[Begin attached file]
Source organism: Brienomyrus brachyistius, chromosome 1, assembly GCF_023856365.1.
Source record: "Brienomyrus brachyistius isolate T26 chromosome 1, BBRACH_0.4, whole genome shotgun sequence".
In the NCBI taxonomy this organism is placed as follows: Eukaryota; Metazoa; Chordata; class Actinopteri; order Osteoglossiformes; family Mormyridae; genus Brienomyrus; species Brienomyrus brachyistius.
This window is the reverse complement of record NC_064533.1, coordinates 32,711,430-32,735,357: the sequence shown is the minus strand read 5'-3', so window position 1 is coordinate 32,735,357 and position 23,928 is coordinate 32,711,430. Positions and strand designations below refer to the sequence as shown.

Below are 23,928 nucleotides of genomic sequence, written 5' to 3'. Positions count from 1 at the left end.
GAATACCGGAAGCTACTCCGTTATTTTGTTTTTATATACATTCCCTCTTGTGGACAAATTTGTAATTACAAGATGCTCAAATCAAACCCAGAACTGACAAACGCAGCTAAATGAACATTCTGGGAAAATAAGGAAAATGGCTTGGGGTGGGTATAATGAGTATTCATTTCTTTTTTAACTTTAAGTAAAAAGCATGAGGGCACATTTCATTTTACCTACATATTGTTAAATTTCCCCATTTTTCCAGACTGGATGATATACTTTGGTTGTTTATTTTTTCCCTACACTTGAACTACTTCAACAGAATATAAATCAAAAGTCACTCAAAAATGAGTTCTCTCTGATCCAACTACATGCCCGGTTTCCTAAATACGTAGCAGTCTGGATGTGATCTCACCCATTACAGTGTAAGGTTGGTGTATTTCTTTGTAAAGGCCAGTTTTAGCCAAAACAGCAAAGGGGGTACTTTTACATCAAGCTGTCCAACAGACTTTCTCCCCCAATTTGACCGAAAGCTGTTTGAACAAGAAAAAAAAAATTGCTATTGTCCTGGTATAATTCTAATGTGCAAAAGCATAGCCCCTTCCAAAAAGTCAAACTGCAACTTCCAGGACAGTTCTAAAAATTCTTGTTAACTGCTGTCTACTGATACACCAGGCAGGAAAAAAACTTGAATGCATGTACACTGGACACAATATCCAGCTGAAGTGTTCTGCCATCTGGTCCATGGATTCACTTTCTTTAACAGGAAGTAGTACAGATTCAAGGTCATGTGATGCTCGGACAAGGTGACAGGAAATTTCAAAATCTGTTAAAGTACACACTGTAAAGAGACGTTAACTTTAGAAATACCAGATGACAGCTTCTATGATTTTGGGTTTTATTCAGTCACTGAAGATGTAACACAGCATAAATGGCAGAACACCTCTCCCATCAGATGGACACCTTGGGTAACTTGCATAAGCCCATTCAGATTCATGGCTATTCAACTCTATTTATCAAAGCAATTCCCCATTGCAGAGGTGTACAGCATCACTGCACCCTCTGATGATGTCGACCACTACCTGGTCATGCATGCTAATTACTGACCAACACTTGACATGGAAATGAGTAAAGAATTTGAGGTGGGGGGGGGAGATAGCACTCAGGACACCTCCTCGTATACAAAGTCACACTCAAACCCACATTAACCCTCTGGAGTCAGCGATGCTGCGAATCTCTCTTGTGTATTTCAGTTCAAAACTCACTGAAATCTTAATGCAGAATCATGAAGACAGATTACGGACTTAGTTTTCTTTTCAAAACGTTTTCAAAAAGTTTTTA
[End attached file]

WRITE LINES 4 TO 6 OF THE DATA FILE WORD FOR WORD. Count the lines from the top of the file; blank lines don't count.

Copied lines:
This window is the reverse complement of record NC_064533.1, coordinates 32,711,430-32,735,357: the sequence shown is the minus strand read 5'-3', so window position 1 is coordinate 32,735,357 and position 23,928 is coordinate 32,711,430. Positions and strand designations below refer to the sequence as shown.

Below are 23,928 nucleotides of genomic sequence, written 5' to 3'. Positions count from 1 at the left end.
GAATACCGGAAGCTACTCCGTTATTTTGTTTTTATATACATTCCCTCTTGTGGACAAATTTGTAATTACAAGATGCTCAAATCAAACCCAGAACTGACAAACGCAGCTAAATGAACATTCTGGGAAAATAAGGAAAATGGCTTGGGGTGGGTATAATGAGTATTCATTTCTTTTTTAACTTTAAGTAAAAAGCATGAGGGCACATTTCATTTTACCTACATATTGTTAAATTTCCCCATTTTTCCAGACTGGATGATATACTTTGGTTGTTTATTTTTTCCCTACACTTGAACTACTTCAACAGAATATAAATCAAAAGTCACTCAAAAATGAGTTCTCTCTGATCCAACTACATGCCCGGTTTCCTAAATACGTAGCAGTCTGGATGTGATCTCACCCATTACAGTGTAAGGTTGGTGTATTTCTTTGTAAAGGCCAGTTTTAGCCAAAACAGCAAAGGGGGTACTTTTACATCAAGCTGTCCAACAGACTTTCTCCCCCAATTTGACCGAAAGCTGTTTGAACAAGAAAAAAAAAATTGCTATTGTCCTGGTATAATTCTAATGTGCAAAAGCATAGCCCCTTCCAAAAAGTCAAACTGCAACTTCCAGGACAGTTCTAAAAATTCTTGTTAACTGCTGTCTACTGATACACCAGGCAGGAAAAAAACTTGAATGCATGTACACTGGACACAATATCCAGCTGAAGTGTTCTGCCATCTGGTCCATGGATTCACTTTCTTTAACAGGAAGTAGTACAGATTCAAGGTCATGTGATGCTCGGACAAGGTGACAGGAAATTTCAAAATCTGTTAAAGTACACACTGTAAAGAGACGTTAACTTTAGAAATACCAGATGACAGCTTCTATGATTTTGGGTTTTATTCAGTCACTGAAGATGTAACACAGCATAAATGGCAGAACACCTCTCCCATCAGATGGACACCTTGGGTAACTTGCATAAGCCCATTCAGATTCATGGCTATTCAACTCTATTTATCAAAGCAATTCCCCATTGCAGAGGTGTACAGCATCACTGCACCCTCTGATGATGTCGACCACTACCTGGTCATGCATGCTAATTACTGACCAACACTTGACATGGAAATGAGTAAAGAATTTGAGGTGGGGGGGGGAGATAGCACTCAGGACACCTCCTCGTATACAAAGTCACACTCAAACCCACATTAACCCTCTGGAGTCAGCGATGCTGCGAATCTCTCTTGTGTATTTCAGTTCAAAACTCACTGAAATCTTAATGCAGAATCATGAAGACAGATTACGGACTTAGTTTTCTTTTCAAAACGTTTTCAAAAAGTTTTTA